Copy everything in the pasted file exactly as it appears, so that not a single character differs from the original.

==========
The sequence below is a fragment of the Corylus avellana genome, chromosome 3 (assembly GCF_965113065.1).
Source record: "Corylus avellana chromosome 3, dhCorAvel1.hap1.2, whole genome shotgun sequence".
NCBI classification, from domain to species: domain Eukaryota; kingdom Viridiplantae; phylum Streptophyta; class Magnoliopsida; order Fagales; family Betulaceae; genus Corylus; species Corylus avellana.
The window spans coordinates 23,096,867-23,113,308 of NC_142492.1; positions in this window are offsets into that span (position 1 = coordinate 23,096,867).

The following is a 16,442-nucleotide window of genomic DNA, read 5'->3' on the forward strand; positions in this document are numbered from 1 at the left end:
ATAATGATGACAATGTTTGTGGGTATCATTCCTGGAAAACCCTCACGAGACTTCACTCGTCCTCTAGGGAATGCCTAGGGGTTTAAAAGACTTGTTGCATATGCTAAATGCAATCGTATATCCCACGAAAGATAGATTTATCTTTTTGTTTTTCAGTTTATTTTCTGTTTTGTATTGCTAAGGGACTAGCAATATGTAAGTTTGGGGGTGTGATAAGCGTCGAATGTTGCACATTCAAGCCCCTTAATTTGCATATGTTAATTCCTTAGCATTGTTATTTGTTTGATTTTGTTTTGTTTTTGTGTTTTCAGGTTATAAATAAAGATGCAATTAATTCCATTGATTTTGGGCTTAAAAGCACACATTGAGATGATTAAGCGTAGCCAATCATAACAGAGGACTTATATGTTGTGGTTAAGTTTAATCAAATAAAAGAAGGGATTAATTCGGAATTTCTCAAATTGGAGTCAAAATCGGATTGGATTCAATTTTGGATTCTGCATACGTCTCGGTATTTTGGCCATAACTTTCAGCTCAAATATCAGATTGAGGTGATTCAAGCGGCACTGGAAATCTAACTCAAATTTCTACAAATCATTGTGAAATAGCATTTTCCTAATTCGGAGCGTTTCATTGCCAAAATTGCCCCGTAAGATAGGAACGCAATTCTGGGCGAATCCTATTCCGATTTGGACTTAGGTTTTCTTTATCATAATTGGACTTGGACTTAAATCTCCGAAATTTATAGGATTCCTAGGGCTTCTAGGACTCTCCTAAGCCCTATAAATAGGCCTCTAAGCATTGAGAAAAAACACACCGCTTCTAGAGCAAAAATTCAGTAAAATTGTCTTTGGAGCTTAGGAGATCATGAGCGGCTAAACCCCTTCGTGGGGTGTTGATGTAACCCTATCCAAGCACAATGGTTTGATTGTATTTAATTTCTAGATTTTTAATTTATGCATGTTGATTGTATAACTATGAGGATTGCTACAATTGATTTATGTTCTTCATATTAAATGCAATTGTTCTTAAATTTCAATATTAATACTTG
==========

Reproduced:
The sequence below is a fragment of the Corylus avellana genome, chromosome 3 (assembly GCF_965113065.1).
Source record: "Corylus avellana chromosome 3, dhCorAvel1.hap1.2, whole genome shotgun sequence".
NCBI classification, from domain to species: domain Eukaryota; kingdom Viridiplantae; phylum Streptophyta; class Magnoliopsida; order Fagales; family Betulaceae; genus Corylus; species Corylus avellana.
The window spans coordinates 23,096,867-23,113,308 of NC_142492.1; positions in this window are offsets into that span (position 1 = coordinate 23,096,867).

The following is a 16,442-nucleotide window of genomic DNA, read 5'->3' on the forward strand; positions in this document are numbered from 1 at the left end:
ATAATGATGACAATGTTTGTGGGTATCATTCCTGGAAAACCCTCACGAGACTTCACTCGTCCTCTAGGGAATGCCTAGGGGTTTAAAAGACTTGTTGCATATGCTAAATGCAATCGTATATCCCACGAAAGATAGATTTATCTTTTTGTTTTTCAGTTTATTTTCTGTTTTGTATTGCTAAGGGACTAGCAATATGTAAGTTTGGGGGTGTGATAAGCGTCGAATGTTGCACATTCAAGCCCCTTAATTTGCATATGTTAATTCCTTAGCATTGTTATTTGTTTGATTTTGTTTTGTTTTTGTGTTTTCAGGTTATAAATAAAGATGCAATTAATTCCATTGATTTTGGGCTTAAAAGCACACATTGAGATGATTAAGCGTAGCCAATCATAACAGAGGACTTATATGTTGTGGTTAAGTTTAATCAAATAAAAGAAGGGATTAATTCGGAATTTCTCAAATTGGAGTCAAAATCGGATTGGATTCAATTTTGGATTCTGCATACGTCTCGGTATTTTGGCCATAACTTTCAGCTCAAATATCAGATTGAGGTGATTCAAGCGGCACTGGAAATCTAACTCAAATTTCTACAAATCATTGTGAAATAGCATTTTCCTAATTCGGAGCGTTTCATTGCCAAAATTGCCCCGTAAGATAGGAACGCAATTCTGGGCGAATCCTATTCCGATTTGGACTTAGGTTTTCTTTATCATAATTGGACTTGGACTTAAATCTCCGAAATTTATAGGATTCCTAGGGCTTCTAGGACTCTCCTAAGCCCTATAAATAGGCCTCTAAGCATTGAGAAAAAACACACCGCTTCTAGAGCAAAAATTCAGTAAAATTGTCTTTGGAGCTTAGGAGATCATGAGCGGCTAAACCCCTTCGTGGGGTGTTGATGTAACCCTATCCAAGCACAATGGTTTGATTGTATTTAATTTCTAGATTTTTAATTTATGCATGTTGATTGTATAACTATGAGGATTGCTACAATTGATTTATGTTCTTCATATTAAATGCAATTGTTCTTAAATTTCAATATTAATACTTG